Once the government is up and running, Meloni’s first market test will be on the implementing of Draghi’s reform plan. A disbursement of more than EUR 19bn via the next tranche of the European Union’s National Recovery and Resilience Plan (part of NextGen EU) is expected in early 2023. However, each instalment is contingent on achieving several milestones (qualitative goals) and targets (quantitative goals). Draghi aimed to have met at least 50 per cent of these before leaving office. Any deviation by the new government that is not agreed with the EC could delay the next instalment.

Any "serious deviations from the satisfactory fulfilment" of these requirements would be raised at an EC meeting. But until the meeting was held, no payment would be made. This could take several months. Even if the EC decides to proceed with disbursements, missing just one of the requirements is likely to entail a wait of several months. Such a delay - or even a hint of tensions between the governing coalition and EU institutions - would almost certainly be a catalyst for markets to price in more negative scenarios.

Meloni’s second market test will be her stance on Russia and whether she can continue Italy’s support for Ukraine. Given the pro-Russia views she and her right-wing allies expressed previously, markets will be very sensitive to any deviation from Draghi’s stance on Russia. 

Outlook: Central bank moves lower bar for ECB 

With a range of crisis tools in its arsenal, the ECB is well-prepared. But the Governing Council will be reluctant to resort to the recently introduced Transmission Protection Instrument to control Italian spreads because of political issues, at least while the widening reflects a higher risk premium justified by the fundamentals. Any extreme moves threatening financial stability would spur intervention from the ECB, although it is unlikely to be entirely unconditional, which would undoubtedly be problematic for the new government.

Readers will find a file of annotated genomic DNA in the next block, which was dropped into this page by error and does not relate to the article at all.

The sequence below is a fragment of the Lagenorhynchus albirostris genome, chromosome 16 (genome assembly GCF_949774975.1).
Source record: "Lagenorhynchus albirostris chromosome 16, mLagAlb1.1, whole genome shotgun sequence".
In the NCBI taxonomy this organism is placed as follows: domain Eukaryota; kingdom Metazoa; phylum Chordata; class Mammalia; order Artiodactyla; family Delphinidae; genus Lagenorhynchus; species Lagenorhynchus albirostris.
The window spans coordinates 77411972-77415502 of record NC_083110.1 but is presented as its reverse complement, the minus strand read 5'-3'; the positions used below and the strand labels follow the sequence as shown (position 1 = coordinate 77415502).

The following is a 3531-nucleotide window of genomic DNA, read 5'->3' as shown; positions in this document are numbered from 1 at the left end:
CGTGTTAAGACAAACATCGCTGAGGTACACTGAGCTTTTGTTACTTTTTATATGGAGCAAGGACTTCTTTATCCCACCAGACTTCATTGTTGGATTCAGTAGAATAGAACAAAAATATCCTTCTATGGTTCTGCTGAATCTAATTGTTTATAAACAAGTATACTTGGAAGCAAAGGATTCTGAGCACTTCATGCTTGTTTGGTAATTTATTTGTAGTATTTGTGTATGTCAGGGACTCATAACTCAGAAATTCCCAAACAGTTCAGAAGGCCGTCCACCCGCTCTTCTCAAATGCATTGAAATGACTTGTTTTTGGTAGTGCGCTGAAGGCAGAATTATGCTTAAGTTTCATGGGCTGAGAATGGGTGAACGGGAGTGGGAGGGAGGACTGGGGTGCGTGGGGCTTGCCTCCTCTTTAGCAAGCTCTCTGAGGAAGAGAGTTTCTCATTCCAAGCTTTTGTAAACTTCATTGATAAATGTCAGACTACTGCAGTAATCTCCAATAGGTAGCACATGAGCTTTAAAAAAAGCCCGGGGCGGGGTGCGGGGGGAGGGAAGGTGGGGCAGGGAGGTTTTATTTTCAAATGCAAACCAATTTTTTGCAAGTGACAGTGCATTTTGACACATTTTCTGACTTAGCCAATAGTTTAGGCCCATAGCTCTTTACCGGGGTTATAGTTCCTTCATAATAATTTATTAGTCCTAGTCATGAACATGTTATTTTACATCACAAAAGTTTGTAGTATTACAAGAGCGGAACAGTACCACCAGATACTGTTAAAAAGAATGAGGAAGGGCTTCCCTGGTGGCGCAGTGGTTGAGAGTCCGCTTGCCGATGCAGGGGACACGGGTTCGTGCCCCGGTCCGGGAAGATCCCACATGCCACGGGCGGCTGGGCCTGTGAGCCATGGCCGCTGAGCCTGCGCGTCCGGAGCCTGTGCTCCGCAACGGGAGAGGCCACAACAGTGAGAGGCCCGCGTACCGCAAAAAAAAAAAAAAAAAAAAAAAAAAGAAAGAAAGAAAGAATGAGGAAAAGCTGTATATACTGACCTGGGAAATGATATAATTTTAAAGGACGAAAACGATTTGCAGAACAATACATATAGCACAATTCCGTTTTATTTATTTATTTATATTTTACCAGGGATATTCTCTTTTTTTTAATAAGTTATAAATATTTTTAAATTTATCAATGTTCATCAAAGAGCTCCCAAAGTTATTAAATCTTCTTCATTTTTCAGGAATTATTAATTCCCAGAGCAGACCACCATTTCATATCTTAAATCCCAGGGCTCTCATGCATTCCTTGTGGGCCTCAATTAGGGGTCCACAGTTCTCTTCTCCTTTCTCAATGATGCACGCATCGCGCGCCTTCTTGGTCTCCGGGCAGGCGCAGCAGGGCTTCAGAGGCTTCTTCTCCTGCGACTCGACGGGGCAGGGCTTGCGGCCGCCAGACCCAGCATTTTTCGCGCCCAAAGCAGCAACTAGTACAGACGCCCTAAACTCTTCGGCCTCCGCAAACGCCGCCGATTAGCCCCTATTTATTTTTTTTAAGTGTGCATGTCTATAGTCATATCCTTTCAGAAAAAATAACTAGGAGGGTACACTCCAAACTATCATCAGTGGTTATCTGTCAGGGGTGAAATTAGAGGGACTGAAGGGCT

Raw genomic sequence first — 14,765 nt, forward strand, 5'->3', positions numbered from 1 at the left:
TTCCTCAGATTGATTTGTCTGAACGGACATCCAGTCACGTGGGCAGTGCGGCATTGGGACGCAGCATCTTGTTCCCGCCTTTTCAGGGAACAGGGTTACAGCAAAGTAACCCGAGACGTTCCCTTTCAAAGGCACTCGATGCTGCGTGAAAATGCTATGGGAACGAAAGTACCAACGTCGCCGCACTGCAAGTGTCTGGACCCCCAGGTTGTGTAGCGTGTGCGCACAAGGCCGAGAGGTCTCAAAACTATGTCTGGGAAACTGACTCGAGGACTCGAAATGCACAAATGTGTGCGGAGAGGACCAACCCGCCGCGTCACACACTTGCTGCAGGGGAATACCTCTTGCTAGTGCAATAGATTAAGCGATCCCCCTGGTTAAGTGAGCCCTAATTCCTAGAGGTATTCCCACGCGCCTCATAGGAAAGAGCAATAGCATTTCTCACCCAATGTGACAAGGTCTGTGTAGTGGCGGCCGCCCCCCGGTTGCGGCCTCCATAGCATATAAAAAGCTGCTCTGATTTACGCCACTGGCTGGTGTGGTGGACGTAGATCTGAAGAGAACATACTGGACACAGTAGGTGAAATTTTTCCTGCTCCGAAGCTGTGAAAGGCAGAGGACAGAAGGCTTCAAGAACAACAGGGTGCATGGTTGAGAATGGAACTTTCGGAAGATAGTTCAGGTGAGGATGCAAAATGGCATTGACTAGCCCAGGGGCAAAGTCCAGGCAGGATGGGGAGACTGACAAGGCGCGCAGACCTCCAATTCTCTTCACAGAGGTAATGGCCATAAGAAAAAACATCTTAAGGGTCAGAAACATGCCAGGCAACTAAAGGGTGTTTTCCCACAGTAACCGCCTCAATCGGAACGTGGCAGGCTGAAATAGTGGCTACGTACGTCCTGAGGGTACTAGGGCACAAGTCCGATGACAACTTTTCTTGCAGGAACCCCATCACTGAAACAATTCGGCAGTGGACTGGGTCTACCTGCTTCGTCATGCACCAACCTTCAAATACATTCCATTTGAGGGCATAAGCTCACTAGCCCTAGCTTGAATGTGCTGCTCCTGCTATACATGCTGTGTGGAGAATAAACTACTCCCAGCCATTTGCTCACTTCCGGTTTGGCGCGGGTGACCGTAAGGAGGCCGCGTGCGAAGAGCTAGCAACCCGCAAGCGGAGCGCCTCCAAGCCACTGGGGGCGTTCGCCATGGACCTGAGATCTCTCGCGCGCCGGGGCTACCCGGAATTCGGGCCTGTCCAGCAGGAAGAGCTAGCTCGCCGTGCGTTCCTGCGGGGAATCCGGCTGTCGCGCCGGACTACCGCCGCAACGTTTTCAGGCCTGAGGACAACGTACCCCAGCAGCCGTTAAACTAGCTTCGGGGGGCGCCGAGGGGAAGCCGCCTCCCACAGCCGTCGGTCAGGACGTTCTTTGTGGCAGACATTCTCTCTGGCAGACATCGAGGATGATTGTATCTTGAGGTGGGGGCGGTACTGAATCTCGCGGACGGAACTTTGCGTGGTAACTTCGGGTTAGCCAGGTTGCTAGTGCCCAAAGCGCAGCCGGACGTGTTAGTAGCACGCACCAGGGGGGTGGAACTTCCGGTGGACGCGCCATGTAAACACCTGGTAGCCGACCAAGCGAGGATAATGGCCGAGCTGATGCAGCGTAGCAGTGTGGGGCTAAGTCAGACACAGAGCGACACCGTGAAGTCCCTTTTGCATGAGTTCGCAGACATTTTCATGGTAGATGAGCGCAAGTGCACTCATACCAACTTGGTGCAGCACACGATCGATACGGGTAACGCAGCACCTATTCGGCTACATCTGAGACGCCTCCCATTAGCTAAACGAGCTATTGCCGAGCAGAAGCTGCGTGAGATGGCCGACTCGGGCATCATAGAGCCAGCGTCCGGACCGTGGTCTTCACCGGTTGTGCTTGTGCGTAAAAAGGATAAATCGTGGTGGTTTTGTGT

That said, the ECB’s complex set of constraints - seeking to maintain its current hawkish policy stance aimed at taming inflation, while managing the war-related shock dragging the economy into recession - means it will not want to risk another peripheral debt crisis. And perhaps the latest interventions by major central banks - including the BoJ supporting the yen following its dramatic plunge in recent months and the BoE attempting to stabilise gilt markets in the wake of the UK’s ‘mini budget’ - lower the bar for an ECB intervention if warranted by market conditions. 

Asset allocation views: Expect further policy interventions to prevent doom loops

Our asset allocation views have been cautious since March with underweights in equities and credit. Within equities, we have been underweight Europe versus the US. We have been positive on the dollar due to excess Fed hawkishness, but the current moves are looking disruptive and may lead to market interventions. The BoE has already blinked by announcing purchases of long-dated government bonds in whatever quantities are needed to restore order to the market. As market moves continue to be disruptive, we see further policy interventions on the horizon to prevent so-called doom loops from taking hold. The rise of the right in Italy makes the ECB the one to watch.

Fidelity International Global Macro & Asset Allocation Team

Fidelity International Global Macro & Asset Allocation Team